I’ve mentioned before that I am currently working on a book that is totally different from my Florence Nightingale and Lady of Ashes series. It is what I would term “Women’s Fiction,” and takes place in my home state of Maryland, a state really rich in history, water activities, and seafood cuisine.

I decided I wanted to bring some of that cuisine to the novel, in the form of a waterman named Kip who owns a family seafood restaurant. And that’s all I’m saying about him for now!

To perform research on the seafood industry in Maryland, I recently went to my local Friends of the Library book sale.

I confess right here that “research” is just an excuse to go buy a bunch of books. Who’s with me on that one?

Among other books, including a cookbook devoted to crabs, I discovered this little 1964 gem—a pamphlet, really—put out by the U.S. Dept. of the Interior Fish and Wildlife Service. In less than 20 pages, it describes for me how to catch clams, clean them, and prepare them. Where else but at a library used book sale could you find such a thing?

The pamphlet cost 30 cents in 1964. I paid $2 for it and consider it a good investment! I’m glad to have this information to use in the manuscript, as I do work very hard to be as accurate as I can be on any topic I explore in my books because YOU, dear reader, deserve it.
           My treasure find at my local Friends of the Library book sale: “How to Cook Clams.” Not only                 does it describe how to buy and shuck clams, it offers more than two dozen methods of preparing           them.

Molded Clam Salad, anyone?

Molded Clam Salad

2 7-ounce cans minced clams
1 envelope unflavored gelatin
1/4 cup cold water
3/4 cup clam liquor and water
1/2 cup mayonnaise or salad dressing
1/2 cup cream
2 tablespoons lemon juice
1 teaspoon Worcestershire sauce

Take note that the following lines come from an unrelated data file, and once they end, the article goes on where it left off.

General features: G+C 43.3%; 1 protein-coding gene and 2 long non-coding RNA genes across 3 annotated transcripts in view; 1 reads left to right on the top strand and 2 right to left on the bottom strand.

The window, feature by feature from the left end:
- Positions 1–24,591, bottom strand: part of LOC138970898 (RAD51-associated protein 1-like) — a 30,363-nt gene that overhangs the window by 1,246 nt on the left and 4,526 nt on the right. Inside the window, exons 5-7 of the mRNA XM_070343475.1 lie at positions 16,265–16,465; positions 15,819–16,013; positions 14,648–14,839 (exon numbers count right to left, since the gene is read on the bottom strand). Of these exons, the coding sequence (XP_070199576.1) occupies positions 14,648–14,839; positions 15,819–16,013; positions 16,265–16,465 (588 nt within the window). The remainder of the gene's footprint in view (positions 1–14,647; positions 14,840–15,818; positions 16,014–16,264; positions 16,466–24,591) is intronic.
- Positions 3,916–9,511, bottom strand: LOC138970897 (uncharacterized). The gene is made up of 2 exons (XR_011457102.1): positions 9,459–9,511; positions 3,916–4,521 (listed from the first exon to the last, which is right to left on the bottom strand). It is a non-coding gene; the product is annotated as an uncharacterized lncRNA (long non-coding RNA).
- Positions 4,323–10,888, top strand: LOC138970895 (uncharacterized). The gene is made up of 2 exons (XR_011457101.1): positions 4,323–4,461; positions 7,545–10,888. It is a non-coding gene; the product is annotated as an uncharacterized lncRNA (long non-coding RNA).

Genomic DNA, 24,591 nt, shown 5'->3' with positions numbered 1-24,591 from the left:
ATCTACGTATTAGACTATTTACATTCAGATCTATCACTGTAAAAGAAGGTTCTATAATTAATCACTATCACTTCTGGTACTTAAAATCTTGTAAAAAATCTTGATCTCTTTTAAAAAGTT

3 drops Tabasco sauce
1 teaspoon horseradish
1/4 teaspoon salt
4 hard-cooked eggs, chopped
1/4 cup chopped pimiento
1 cup cooked peas
salad greens

Drain clams and save liquor. Soften gelatin in cold water for 5 minutes. Heat liquor; add gelatin and stir until dissolved. Add next 7 ingredients. Chill until almost congealed. Fold in egg, pimiento, peas, and clams. Place in 1-quart mold; chill until firm. Unmold on salad greens. Serves 6.

Speaking of seafood, Maryland is home to the U.S. Oyster Festival, which occurs the third weekend of October each year at the St. Mary’s County Fairgrounds. This year marks the 53rd annual festival. Sponsored by the Rotary Club of Lexington Park, it features entertainment, various vendors, and, of course, oyster-based food. You would be amazed at the number of dishes to be made from the humble oyster.

The centerpiece of the festival, though, is the National Oyster Shucking Competition.
It is exactly what it sounds like: men and women in separate competitions to see who can shuck (open) 24 oysters in the least amount of time. The winners of the shucking competition go on to compete in the International Oyster & Seafood Festival in Galway, Ireland. That event is sponsored by Guinness Beer.

However, in my opinion the oddest thing at the Oyster Festival is what is known as an Oyster Shooter.

Served in a shot glass, it contains the following layers:

  • One plump oyster.
  • Topped with a dollop of cocktail sauce.
  • Finished off with a splash of beer (I guess Guinness would be the preferred brand!).

You then dump it in your mouth in a single hit, blending it all together as you chew and swallow.
Now, I don’t know about you, but this seems like three things that do not belong all together. However, oyster shooters are very popular at the festival.

So, tell me, dear readers:

  1. What has been the best find you’ve ever gotten at a book sale?
  2. Have you ever had an oyster shooter? If so, what did you think?

Would love to hear from you. Leave a comment below. 

Well, I’m off to writing again. I’ll leave you with a bit of brief commentary on seafood from Felix.

 “Human, I *Iove* clams, crabs and oysters! You got some? Put ’em right here on my plate.” –Felix